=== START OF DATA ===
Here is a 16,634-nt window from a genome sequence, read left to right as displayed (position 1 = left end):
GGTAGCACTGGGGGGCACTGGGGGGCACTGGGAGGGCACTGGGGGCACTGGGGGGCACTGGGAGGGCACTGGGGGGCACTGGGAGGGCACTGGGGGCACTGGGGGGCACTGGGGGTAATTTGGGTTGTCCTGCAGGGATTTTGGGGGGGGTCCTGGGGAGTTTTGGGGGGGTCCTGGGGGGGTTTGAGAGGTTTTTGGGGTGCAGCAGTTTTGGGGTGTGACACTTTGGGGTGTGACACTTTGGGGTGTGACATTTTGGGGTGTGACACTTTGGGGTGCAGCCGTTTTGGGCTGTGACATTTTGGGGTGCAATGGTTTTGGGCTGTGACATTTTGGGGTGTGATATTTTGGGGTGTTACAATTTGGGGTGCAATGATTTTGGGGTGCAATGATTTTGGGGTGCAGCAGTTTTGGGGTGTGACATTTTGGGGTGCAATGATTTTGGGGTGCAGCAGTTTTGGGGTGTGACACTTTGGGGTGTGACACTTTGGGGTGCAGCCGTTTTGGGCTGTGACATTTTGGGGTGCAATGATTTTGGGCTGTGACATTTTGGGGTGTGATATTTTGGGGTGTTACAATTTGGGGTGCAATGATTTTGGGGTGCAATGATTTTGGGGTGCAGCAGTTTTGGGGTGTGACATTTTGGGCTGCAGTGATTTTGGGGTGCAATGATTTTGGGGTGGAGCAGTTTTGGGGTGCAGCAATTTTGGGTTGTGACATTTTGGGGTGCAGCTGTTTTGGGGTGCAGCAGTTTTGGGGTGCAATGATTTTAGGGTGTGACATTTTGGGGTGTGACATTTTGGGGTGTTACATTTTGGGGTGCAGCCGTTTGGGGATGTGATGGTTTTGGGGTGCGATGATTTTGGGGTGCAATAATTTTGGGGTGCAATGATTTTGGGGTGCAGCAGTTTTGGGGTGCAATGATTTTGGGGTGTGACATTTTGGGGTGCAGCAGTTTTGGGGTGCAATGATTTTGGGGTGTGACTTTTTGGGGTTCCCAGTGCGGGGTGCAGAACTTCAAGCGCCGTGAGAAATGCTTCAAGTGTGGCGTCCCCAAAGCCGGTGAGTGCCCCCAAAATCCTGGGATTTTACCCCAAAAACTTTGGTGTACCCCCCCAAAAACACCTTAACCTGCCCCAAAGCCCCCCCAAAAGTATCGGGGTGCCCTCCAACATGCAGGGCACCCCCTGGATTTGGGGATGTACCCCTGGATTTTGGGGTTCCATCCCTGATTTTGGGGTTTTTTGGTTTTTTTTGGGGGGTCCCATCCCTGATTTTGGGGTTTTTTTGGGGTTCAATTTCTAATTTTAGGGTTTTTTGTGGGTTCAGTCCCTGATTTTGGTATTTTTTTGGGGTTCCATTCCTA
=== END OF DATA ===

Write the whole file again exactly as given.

Here is a 16,634-nt window from a genome sequence, read left to right as displayed (position 1 = left end):
GGTAGCACTGGGGGGCACTGGGGGGCACTGGGAGGGCACTGGGGGCACTGGGGGGCACTGGGAGGGCACTGGGGGGCACTGGGAGGGCACTGGGGGCACTGGGGGGCACTGGGGGTAATTTGGGTTGTCCTGCAGGGATTTTGGGGGGGGTCCTGGGGAGTTTTGGGGGGGTCCTGGGGGGGTTTGAGAGGTTTTTGGGGTGCAGCAGTTTTGGGGTGTGACACTTTGGGGTGTGACACTTTGGGGTGTGACATTTTGGGGTGTGACACTTTGGGGTGCAGCCGTTTTGGGCTGTGACATTTTGGGGTGCAATGGTTTTGGGCTGTGACATTTTGGGGTGTGATATTTTGGGGTGTTACAATTTGGGGTGCAATGATTTTGGGGTGCAATGATTTTGGGGTGCAGCAGTTTTGGGGTGTGACATTTTGGGGTGCAATGATTTTGGGGTGCAGCAGTTTTGGGGTGTGACACTTTGGGGTGTGACACTTTGGGGTGCAGCCGTTTTGGGCTGTGACATTTTGGGGTGCAATGATTTTGGGCTGTGACATTTTGGGGTGTGATATTTTGGGGTGTTACAATTTGGGGTGCAATGATTTTGGGGTGCAATGATTTTGGGGTGCAGCAGTTTTGGGGTGTGACATTTTGGGCTGCAGTGATTTTGGGGTGCAATGATTTTGGGGTGGAGCAGTTTTGGGGTGCAGCAATTTTGGGTTGTGACATTTTGGGGTGCAGCTGTTTTGGGGTGCAGCAGTTTTGGGGTGCAATGATTTTAGGGTGTGACATTTTGGGGTGTGACATTTTGGGGTGTTACATTTTGGGGTGCAGCCGTTTGGGGATGTGATGGTTTTGGGGTGCGATGATTTTGGGGTGCAATAATTTTGGGGTGCAATGATTTTGGGGTGCAGCAGTTTTGGGGTGCAATGATTTTGGGGTGTGACATTTTGGGGTGCAGCAGTTTTGGGGTGCAATGATTTTGGGGTGTGACTTTTTGGGGTTCCCAGTGCGGGGTGCAGAACTTCAAGCGCCGTGAGAAATGCTTCAAGTGTGGCGTCCCCAAAGCCGGTGAGTGCCCCCAAAATCCTGGGATTTTACCCCAAAAACTTTGGTGTACCCCCCCAAAAACACCTTAACCTGCCCCAAAGCCCCCCCAAAAGTATCGGGGTGCCCTCCAACATGCAGGGCACCCCCTGGATTTGGGGATGTACCCCTGGATTTTGGGGTTCCATCCCTGATTTTGGGGTTTTTTGGTTTTTTTTGGGGGGTCCCATCCCTGATTTTGGGGTTTTTTTGGGGTTCAATTTCTAATTTTAGGGTTTTTTGTGGGTTCAGTCCCTGATTTTGGTATTTTTTTGGGGTTCCATTCCTA